The biological analysis of the water samples of the various stations reveals variable densities of intestinal helminths eggs and larvae, with 56% nematodes, 34% cestodes and 10% of trematodes. Similar observations (86% of nematodes, 10% cestodes and 4% of trematodes) had been presented by Nsom et al. (2010) on the wastewater of Maamoro in Morocco Council. The monthly values obtained oscillate between 0 and 501 parasites/L, with 0–218 parasites/L for Bonamoussadi, 0–82 agents/L for Melen, 0–311 agents/L for Mvog-betsi, 0–240 agents/L for Etoug-ebe, 0–303 agents/L for Mokolo, 0–501 agents/L for Tsinga, 0–205 agents/L for Ekounou and 0–30 agents/L for Damas. The presence of helminths eggs and larvae in these waters testify the law of environmental quality of urban water systems. According to Rodier (2009), the presence of the intestinal parasites in marshy zones is related to a contamination of fecal origin. Moreover, according to the French Institute of Tropical Medicine (2004), the prevalence of helminthiases is very high in the marshes and is a function of the climatic, socioeconomic and demographic factors. These observations join those of Kengne et al. (2002) working in some stream detected a pollution of fecal origin.

Seasonally, the highest densities of helminths eggs and larvae were observed in SRS. This could be explained by organic matter coming from toilets and households. Similar observations had been made by Kouam et al. (2010). In this light, WHO (1989) announces that the abundance of helminths eggs in the rainy season is due to the conditions of temperature, moisture, oxygen and solar radiation which is favorable to their embryonic (Ajeagah et al. 2014). The eggs and larvae of helminths can resist up to two years between − 30 and +30 °C and are sensitive to heat. In the same order, the Institute of Tropical Medicine declares that the high precipitations observed in the rainy season lead to soil humidification, thus facilitating the maturation and the dissemination of helminths eggs and larvae having as consequence the increase in the prevalence rate (IFMT 2004).

On the spatiotemporal plan level, Tsinga station has the highest density of parasitic agents (958 ± 888 agents/L), this could be explained by the presence of a market and of a stadium in the surroundings, and thus, the absence of toilets causes the various users to defecate in the macrophytes which are around the marshy area. The Mokolo and Bonamoussadi closely follow Tsinga with, respectively, 710 ± 700 agents/L and 700 ± 588 agents/L. These high loads could be explained by the presence of toilets along the river banks which borders the Bonamoussadi area and also by arrival of the effluents coming from the University Hospital Complex. According to Ajeagah et al. (2014), the effluents of hospitals contain many forms of helminths that could easily be released toward the marshy area (Aghaindum et al. 2016). The low value of parasitic agents observed at the Damas compared to the other stations could be explained by the long distance between this station and the dwelling houses. The high distribution of Ascaris sp. eggs could be explained by their high resistance in the environment, due to the presence of a thick membrane, and the eggs can last a long time in the external medium (Bouhoum et al. 1997). The low representativeness of Schistosoma sp. eggs is due to their very fragile nature in polluted environment.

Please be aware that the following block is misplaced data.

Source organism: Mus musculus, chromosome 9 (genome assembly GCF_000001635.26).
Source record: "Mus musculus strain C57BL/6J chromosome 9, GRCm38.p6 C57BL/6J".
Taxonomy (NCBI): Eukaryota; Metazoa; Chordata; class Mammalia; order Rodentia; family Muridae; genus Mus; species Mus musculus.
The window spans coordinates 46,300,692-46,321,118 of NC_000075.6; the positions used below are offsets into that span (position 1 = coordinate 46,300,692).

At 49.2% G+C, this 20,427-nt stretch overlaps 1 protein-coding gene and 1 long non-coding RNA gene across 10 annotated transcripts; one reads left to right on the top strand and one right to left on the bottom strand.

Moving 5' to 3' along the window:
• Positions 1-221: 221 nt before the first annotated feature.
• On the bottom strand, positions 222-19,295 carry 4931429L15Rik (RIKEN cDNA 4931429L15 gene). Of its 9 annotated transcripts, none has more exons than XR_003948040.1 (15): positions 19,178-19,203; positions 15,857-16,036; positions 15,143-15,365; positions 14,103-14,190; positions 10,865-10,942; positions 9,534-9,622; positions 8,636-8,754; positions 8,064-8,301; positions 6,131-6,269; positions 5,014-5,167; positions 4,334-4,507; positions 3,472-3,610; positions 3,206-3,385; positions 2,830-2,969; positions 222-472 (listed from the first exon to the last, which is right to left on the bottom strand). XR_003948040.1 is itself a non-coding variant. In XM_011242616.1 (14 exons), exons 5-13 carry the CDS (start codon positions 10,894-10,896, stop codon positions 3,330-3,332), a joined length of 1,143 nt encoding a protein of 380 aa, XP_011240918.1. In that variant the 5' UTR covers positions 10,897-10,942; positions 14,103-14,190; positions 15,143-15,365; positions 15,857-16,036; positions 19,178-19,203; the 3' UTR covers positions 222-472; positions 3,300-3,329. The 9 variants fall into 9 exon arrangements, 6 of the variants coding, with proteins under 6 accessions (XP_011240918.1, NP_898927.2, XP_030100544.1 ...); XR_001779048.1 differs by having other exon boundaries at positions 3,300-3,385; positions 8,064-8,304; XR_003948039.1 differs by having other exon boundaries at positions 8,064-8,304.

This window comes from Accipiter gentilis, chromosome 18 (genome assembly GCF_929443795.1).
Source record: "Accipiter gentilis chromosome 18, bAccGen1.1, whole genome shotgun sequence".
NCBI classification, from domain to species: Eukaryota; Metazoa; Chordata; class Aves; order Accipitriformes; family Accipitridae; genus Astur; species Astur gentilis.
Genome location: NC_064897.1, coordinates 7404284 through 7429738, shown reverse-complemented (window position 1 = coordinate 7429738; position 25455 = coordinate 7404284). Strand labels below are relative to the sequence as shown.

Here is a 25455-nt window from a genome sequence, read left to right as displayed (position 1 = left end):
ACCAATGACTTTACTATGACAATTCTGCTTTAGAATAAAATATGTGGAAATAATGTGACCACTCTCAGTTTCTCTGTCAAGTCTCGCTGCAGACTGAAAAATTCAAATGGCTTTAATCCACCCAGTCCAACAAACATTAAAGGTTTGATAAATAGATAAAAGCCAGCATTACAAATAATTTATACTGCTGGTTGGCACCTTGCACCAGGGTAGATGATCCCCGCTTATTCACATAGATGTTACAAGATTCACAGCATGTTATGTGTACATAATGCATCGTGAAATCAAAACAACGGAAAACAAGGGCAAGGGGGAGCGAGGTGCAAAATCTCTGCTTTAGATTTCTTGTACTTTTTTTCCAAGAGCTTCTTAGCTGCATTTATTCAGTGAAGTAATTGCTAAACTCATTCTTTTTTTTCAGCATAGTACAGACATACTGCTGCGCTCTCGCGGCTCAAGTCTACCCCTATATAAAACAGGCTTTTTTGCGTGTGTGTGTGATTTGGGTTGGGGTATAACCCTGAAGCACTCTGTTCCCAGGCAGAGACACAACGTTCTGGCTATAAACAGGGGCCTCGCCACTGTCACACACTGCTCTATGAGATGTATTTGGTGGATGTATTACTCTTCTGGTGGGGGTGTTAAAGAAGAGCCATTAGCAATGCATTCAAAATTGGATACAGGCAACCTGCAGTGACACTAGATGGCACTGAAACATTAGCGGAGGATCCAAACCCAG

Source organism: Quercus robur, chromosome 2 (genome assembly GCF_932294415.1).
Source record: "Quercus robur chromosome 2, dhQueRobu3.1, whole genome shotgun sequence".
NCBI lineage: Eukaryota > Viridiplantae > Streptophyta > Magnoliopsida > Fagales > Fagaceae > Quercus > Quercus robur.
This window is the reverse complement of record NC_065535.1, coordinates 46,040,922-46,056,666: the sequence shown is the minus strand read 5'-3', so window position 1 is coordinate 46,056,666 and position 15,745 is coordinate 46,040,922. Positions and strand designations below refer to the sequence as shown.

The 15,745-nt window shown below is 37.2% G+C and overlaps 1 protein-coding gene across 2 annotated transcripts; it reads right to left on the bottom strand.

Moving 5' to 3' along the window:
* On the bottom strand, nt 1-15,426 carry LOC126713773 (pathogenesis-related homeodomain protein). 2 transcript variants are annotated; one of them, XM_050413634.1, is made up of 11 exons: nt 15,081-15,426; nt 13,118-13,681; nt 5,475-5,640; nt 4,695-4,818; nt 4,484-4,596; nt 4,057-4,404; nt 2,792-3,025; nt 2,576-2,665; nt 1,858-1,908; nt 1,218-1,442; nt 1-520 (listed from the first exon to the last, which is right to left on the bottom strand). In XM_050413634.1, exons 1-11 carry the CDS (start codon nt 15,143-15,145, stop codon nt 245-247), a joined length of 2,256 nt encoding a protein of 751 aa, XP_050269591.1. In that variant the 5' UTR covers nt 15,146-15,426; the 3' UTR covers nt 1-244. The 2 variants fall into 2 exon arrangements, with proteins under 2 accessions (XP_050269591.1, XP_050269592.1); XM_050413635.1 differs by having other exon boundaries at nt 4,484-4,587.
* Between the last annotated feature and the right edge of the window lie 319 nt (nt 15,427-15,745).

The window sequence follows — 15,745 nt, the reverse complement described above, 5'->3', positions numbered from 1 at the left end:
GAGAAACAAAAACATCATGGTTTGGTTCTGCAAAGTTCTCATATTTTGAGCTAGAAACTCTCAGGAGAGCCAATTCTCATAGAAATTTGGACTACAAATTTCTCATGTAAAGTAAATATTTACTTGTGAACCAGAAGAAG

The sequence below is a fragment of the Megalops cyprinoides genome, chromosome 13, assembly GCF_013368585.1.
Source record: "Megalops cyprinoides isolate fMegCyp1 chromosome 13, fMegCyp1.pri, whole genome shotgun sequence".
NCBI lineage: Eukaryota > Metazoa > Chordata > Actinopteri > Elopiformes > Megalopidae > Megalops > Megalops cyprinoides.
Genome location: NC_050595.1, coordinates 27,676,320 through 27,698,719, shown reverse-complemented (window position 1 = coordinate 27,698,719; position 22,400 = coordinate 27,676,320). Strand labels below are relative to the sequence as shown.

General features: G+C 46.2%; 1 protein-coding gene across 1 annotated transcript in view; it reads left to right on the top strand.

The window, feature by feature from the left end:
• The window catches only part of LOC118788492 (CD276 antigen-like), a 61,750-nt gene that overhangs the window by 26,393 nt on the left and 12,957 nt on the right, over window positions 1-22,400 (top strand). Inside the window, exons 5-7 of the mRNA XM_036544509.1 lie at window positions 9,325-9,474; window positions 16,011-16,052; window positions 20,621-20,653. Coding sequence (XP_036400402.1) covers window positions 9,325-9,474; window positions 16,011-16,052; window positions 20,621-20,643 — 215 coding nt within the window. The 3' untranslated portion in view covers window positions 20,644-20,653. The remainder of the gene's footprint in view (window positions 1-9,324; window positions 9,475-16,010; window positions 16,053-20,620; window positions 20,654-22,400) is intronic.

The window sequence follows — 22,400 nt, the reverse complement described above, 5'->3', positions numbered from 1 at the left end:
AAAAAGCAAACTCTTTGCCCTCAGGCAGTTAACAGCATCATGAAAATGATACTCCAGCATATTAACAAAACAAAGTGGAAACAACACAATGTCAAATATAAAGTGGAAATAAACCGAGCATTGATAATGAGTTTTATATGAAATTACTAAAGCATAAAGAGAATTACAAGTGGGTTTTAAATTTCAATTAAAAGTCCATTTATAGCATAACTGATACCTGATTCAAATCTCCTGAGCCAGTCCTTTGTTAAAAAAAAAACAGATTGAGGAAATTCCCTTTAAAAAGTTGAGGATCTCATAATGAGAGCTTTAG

High correlations were observed between suspended mater and organic matter and between suspended matter, organic matter and parasitic elements. Suspended solids and the organic matter play a significant role in the dissemination of the helminths eggs and larvae in the environment by their association into ionic, covalent and hydrogen bonding (Aghaindum et al. 2016).

Conclusion

This study made it possible to evaluate the physicochemical quality and to characterize the forms of resistance of the helminths in some marshy zones of Yaounde. The studying areas present anthropic pollution with an increase in biodegradable organic and fecal matter. The biological analysis reveals the presence of helminths eggs and larvae of which 56% are nematodes (Ascaris sp., Enterobius sp., Ankylostomes sp., Strongyloïdes sp., Trichostrongylus sp., Trichuris sp.); 34% are cestodes (Tænia sp., Hymenolepis nana, Hymenolepis diminuta, Diphyllobothrium sp.); 10% are trematodes (Fasciola sp., Schistosoma sp.). The highest densities of eggs and larvae were recorded during the short rainy season. Positive correlations were noted between the biological and physicochemical parameters of the medium. The majority of the gardening crops and fruits in Yaounde come from marshy areas, and the presence of pathogenic agents in these areas renders these waters unsuitable for the irrigation of crops and their usage in domestic chores.

Notes

References

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Open AccessThis article is distributed under the terms of the Creative Commons Attribution 4.0 International License (http://creativecommons.org/licenses/by/4.0/), which permits unrestricted use, distribution, and reproduction in any medium, provided you give appropriate credit to the original author(s) and the source, provide a link to the Creative Commons license, and indicate if changes were made.

Authors and Affiliations

  • Ajeagah Gideon Aghaindum
    • 1
    Email author
  • Fotseu Kouam Arnold Landry
    • 1
  1. 1.Laboratory of Hydrobiology and EnvironmentUniversity of Yaounde 1YaoundéCameroon